By Monty McKeever for Tricycle, May 18, 2011. Read the full interview.
Tricycle: How does understanding the brain help us manage stress?
Daniel Goleman: There are several ways that understanding some brain mechanics and having basic neural tools at hand can help us manage stress. First of all, we have to realize that there’s no escaping stress completely; this is the nature of life. Some of what’s called samsara is what other people call “stress”. When we’re stressed the part of the brain that takes over, the part that reacts the most, is the circuitry that was originally designed to manage threats—especially circuits that center on the amygdala, which is in the emotional centers of the brain.
The amygdala is the trigger point for the fight, flight, or freeze response. When these circuits perceive a threat, they flood the body with stress hormones that do several things to prepare us for an emergency. Blood shunts away from the organs to the limbs; that’s the fight or flee. But the response is also cognitive—and, in modern life this is what matters most, it makes some shifts in how the mind functions. Attention tends to fixate on the thing that is bothering us, that’s stressing us, that we’re worried about, that’s upsetting, frustrating, or angering us. That means that we don’t have as much attentional capacity left for whatever it is we’re supposed to be doing or want to be doing. In addition, our memory reshuffles its hierarchy so that what’s most relevant to the perceived threat is what comes to mind most easily—and what’s deemed irrelevant is harder to bring to mind. That, again, makes it more difficult to get things done than we might want. Plus, we tend to fall back on over-learned responses, which are responses learned early in life—which can lead us to do or say things that we regret later. It is important to understand that the impulses that come to us when we’re under stress—particularly if we get hijacked by it—are likely to lead us astray.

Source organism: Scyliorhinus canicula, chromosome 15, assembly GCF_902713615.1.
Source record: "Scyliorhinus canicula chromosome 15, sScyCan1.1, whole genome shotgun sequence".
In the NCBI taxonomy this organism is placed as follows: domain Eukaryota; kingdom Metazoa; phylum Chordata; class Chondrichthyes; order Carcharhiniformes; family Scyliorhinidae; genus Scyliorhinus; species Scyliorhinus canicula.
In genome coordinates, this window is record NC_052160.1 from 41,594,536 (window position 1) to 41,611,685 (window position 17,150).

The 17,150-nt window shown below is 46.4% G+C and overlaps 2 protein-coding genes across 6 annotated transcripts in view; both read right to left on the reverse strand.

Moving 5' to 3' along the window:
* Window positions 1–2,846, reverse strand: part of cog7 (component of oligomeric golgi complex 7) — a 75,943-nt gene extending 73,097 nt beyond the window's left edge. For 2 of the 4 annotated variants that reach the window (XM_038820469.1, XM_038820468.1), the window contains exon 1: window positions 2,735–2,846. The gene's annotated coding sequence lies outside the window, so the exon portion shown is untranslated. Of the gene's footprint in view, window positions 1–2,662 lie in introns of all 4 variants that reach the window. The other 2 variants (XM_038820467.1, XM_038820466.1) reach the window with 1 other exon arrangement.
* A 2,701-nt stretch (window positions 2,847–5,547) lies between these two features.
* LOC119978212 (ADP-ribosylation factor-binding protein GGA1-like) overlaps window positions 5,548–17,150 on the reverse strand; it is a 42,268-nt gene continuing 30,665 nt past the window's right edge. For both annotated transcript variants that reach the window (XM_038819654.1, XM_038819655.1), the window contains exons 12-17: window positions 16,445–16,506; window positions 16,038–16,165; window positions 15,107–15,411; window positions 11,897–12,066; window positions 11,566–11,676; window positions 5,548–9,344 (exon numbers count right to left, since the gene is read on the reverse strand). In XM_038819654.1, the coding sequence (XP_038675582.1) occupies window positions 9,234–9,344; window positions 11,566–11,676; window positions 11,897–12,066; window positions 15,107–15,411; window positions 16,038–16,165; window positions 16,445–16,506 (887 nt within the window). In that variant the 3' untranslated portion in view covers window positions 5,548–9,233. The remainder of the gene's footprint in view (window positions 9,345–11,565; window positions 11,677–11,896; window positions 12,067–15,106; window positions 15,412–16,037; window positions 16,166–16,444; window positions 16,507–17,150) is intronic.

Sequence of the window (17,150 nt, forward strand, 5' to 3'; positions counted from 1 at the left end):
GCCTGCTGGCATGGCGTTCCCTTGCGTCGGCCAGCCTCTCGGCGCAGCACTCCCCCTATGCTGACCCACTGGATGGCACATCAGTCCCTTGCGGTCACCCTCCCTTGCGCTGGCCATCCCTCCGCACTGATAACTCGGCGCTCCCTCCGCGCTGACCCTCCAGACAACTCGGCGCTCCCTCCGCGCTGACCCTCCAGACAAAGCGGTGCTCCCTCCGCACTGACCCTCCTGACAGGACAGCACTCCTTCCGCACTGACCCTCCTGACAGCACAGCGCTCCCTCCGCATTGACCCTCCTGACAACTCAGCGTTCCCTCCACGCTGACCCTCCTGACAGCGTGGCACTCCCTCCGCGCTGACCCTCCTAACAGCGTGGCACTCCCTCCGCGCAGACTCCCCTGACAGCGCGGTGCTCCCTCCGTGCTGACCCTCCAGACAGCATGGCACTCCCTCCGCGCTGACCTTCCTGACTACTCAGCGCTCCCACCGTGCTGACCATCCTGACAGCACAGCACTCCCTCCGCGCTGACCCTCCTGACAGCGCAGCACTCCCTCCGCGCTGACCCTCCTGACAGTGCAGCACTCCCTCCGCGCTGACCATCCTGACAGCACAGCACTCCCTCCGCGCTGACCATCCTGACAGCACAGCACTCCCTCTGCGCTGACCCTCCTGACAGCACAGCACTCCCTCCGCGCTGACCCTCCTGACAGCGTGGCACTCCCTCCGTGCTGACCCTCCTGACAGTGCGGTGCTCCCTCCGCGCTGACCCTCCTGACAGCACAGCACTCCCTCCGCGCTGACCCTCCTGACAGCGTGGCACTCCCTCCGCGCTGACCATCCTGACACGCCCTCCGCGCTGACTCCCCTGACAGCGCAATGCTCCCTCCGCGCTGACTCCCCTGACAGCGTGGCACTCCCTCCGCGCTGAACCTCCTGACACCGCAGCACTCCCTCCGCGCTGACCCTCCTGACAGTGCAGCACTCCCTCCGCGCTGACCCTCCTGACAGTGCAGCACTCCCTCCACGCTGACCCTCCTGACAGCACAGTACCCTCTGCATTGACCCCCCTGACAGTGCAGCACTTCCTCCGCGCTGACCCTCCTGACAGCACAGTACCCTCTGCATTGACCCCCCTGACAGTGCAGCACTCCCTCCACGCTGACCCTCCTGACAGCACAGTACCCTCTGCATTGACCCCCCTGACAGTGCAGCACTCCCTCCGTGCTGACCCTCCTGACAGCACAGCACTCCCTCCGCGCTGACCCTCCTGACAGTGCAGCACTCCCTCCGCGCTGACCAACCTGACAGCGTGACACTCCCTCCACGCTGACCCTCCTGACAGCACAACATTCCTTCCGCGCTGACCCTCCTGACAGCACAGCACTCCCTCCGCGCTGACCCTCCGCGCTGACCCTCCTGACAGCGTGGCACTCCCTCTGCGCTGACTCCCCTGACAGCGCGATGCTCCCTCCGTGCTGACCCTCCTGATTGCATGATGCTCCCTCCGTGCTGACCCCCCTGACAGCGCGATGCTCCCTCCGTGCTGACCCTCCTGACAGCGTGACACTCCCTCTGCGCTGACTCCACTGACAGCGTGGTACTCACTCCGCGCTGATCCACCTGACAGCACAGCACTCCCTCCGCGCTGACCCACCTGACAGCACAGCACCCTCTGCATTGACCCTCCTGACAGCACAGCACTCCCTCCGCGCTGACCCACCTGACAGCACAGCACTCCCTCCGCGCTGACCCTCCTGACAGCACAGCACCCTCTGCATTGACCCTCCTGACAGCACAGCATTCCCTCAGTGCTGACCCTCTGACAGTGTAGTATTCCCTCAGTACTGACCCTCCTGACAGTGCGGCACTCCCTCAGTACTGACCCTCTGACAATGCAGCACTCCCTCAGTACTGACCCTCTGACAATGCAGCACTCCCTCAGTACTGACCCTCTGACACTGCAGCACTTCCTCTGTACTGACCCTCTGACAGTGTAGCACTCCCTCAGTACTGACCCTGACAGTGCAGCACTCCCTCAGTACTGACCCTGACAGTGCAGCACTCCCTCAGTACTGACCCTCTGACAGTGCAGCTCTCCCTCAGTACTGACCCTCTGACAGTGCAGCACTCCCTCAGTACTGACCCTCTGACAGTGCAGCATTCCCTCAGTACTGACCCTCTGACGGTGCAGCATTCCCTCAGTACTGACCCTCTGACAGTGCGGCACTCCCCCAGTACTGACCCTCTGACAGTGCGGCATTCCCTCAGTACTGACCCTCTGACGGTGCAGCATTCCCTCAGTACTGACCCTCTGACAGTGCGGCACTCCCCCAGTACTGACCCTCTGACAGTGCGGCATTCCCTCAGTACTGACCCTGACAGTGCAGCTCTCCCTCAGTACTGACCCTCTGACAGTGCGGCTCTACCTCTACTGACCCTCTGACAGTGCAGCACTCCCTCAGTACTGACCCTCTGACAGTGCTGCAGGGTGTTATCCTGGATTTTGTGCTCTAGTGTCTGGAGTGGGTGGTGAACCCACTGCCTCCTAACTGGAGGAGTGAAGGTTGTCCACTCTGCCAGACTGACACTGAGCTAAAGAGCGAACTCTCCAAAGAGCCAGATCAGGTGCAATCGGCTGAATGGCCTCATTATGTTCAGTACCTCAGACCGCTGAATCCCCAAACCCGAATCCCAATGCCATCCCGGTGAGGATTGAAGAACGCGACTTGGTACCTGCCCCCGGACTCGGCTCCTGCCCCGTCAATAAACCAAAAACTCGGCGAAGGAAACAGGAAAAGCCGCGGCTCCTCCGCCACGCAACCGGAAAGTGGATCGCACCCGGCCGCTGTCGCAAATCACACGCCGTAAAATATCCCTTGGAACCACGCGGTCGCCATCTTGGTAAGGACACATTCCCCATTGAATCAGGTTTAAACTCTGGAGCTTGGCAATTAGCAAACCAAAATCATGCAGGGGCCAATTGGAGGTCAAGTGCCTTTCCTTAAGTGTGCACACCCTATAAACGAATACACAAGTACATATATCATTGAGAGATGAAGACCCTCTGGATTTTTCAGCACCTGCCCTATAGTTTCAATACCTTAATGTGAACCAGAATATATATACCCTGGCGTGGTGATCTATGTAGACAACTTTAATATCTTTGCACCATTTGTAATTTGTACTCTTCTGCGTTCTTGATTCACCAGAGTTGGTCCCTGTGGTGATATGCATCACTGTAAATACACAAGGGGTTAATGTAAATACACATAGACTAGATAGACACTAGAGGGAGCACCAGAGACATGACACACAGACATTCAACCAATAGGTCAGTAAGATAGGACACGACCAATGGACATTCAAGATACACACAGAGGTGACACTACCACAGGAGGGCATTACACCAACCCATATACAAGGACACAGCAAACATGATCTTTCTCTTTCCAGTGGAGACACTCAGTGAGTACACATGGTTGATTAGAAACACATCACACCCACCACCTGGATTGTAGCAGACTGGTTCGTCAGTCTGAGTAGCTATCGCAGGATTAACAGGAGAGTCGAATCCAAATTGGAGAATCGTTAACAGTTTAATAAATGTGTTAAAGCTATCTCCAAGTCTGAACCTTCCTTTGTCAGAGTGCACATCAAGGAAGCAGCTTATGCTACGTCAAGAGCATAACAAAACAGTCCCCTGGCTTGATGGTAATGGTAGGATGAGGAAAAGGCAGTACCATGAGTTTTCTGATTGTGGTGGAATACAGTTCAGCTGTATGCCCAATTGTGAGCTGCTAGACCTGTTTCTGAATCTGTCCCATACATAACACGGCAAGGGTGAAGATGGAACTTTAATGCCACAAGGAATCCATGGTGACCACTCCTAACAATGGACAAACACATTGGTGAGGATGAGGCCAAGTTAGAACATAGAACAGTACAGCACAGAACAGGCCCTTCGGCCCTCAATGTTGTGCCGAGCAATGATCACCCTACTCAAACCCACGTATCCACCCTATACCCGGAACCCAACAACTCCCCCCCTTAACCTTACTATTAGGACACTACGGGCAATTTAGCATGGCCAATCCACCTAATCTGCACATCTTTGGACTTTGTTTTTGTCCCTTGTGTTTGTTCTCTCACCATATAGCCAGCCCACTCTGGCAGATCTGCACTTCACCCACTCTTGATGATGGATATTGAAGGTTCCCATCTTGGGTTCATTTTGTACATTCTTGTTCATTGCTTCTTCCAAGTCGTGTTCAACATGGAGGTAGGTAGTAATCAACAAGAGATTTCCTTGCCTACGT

It’s extremely important to widen the gap between impulse and action; and that’s exactly what mindfulness does. This is one of the big advantages of mindfulness practice: it gives us a moment or two, hopefully, where we can change our relationship to our experience, not be caught in it and swept away by impulse, but rather to see that there’s an opportunity here to make a different, better choice. I think that understanding the basic neural mechanisms involved is an aid to mindfulness because it tells us we don’t have to get swept away.